This new two-part doco aims to reveal the human story behind The White House—those who dreamed it up, designed it, pushed for it, worked on it, believed in it, and of course, those who opposed it.
That very last group must be kicking themselves (which is difficult from within a casket), as The White House has grown to become one of earth’s most iconic buildings, synonymous with power and spectacle.
But sometimes learning the true history of a significant structure needs a counterpoint. Which is why we are presenting you with the lesser known facts about casa de P.O.T.U.S.
There’s no way the news media would let The White House get away with housing its own recreation center, and so some of the more recreationally fanciful aspects of the building have been removed. Throughout its years, 'Club Fed' has boasted:
- A strip-mall complete with flower shop
- A movie theatre
- A bowling alley
- Indoor and Outdoor pools
- A game room with pool and billiard tables
- A jogging track
- A tennis green
- And a tennis court.
Once elected, Obama went and installed basketball hoops on the tennis courts. Such extravagance.
Now, if I were President of The United States, I’d expect a hell of a lot more than the above—for instance, where the hell is the glass room filled with coloured plastic balls?
60 years ahead of its time, OH&S-wise
Franklin D. Roosevelt’s handicap resulted in the installation of wheelchair ramps and elevators all the way through and around the building, something it would have been chastised for ignoring in our modern, slightly more considerate era.
Rumour has it that Roosevelt built a few intentionally steep ramps so he could vent frustrations with a bit of down-hill racing, but those rumours were debunked (by me, because I made it up).
It took 41 years until someone thought to install running water
Hot/cold faucets, weren’t invented until 1880, but running water, in some form, had been around for centuries longer (or thousands of years, depending on your definition of running water).
So from 1792 until 1833, the President kept his entire crib hydrated by forcing servants to lug vats of water to his front door multiple times a week seems more than a little mean. Hail to the jerk.
Someone loses the White House china collection in a card game
That someone was Warren G. Harding, hindsight’s punchline of a 29th President. Known to have reluctantly taken the position then shunted as many of his presidential duties as possible, the Republican even went as far as to say halfway through his leadership: "I am not fit for this office and should never have been here”, in a talk with Columbia University’s own President, in 1922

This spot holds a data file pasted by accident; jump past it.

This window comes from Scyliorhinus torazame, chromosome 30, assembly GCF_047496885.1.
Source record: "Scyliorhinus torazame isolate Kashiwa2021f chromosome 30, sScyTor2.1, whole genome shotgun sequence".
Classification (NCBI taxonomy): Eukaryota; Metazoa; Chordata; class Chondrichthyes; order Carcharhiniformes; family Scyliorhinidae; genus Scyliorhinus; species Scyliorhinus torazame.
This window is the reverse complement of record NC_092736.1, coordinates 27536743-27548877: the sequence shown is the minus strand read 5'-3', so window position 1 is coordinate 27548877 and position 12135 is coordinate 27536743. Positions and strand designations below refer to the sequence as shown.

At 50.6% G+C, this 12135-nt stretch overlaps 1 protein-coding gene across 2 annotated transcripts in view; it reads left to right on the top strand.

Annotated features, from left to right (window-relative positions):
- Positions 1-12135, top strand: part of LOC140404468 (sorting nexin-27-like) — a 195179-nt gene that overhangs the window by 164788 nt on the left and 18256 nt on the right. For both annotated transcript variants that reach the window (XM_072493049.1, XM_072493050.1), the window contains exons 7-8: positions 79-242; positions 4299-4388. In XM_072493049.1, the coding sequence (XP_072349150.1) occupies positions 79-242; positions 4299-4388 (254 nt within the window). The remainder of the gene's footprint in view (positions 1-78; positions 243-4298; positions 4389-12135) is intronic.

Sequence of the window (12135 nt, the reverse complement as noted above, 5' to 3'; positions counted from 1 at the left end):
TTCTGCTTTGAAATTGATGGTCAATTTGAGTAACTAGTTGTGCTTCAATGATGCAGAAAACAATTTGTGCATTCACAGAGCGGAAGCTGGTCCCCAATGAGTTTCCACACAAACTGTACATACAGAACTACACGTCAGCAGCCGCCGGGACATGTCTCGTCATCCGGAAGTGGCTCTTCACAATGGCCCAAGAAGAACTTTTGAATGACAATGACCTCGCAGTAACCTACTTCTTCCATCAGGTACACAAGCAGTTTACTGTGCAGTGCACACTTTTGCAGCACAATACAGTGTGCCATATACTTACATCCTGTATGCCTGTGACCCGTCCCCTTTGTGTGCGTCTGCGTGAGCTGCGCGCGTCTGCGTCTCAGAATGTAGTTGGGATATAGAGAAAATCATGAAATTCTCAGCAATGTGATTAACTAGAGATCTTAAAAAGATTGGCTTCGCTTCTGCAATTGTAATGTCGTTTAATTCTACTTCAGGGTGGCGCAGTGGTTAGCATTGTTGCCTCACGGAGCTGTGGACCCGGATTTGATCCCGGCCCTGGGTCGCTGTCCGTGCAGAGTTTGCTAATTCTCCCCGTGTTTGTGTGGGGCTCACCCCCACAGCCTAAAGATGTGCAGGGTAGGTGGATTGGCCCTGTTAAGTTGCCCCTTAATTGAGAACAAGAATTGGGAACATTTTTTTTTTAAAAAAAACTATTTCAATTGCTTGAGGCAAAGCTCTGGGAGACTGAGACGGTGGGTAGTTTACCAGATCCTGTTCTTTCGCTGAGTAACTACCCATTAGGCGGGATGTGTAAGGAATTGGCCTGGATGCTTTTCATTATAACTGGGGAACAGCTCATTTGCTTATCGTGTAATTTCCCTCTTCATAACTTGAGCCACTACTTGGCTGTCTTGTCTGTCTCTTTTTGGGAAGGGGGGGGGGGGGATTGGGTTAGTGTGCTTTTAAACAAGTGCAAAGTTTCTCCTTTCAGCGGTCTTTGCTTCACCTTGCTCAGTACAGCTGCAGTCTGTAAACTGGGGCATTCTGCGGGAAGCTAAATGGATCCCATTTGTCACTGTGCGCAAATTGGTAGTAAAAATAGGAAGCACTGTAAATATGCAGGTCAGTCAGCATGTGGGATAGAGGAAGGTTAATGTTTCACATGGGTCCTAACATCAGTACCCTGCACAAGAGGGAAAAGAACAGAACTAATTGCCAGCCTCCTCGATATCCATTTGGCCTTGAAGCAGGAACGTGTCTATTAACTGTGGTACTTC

Instead of figuring out how the hell to make this whole Head of State thing work, Harding retreated to a life of recreational golf, dalliances with his mistress, and epic games of medium-stakes poker.
During one whiskey-soaked session, Harding bet the White House’s ridiculously expensive collection of china, and considering how large the building, we can imagine the winner had to make a few trips to recoup his winnings.
Harding died while in office, after serving for nearly three years.
Richard Nixon removed a shower designed with nozzles designed to wash LBJ's genitals
In Kate Andersen Brower's book examining the history of the White House, The Residence: Inside the Private World of The White House, she reported that when LBJ was President he was so dissatisfied with the shower in the building that he ordered one be built to rival the one in his own home.
As per her book,the shower was "like nothing the staff had ever seen: water charging out of multiple nozzles in every direction with needlelike intensity and a hugely powerful force. One nozzle was pointed directly and the president's penis, which he nicknamed 'Jumbo.' Another shot right up the rear."
Consider that next time you hear the slogan "All the way with LBJ".
Learn more about the whitest house in America on Secrets of The White House , streaming now on SBS On Demand: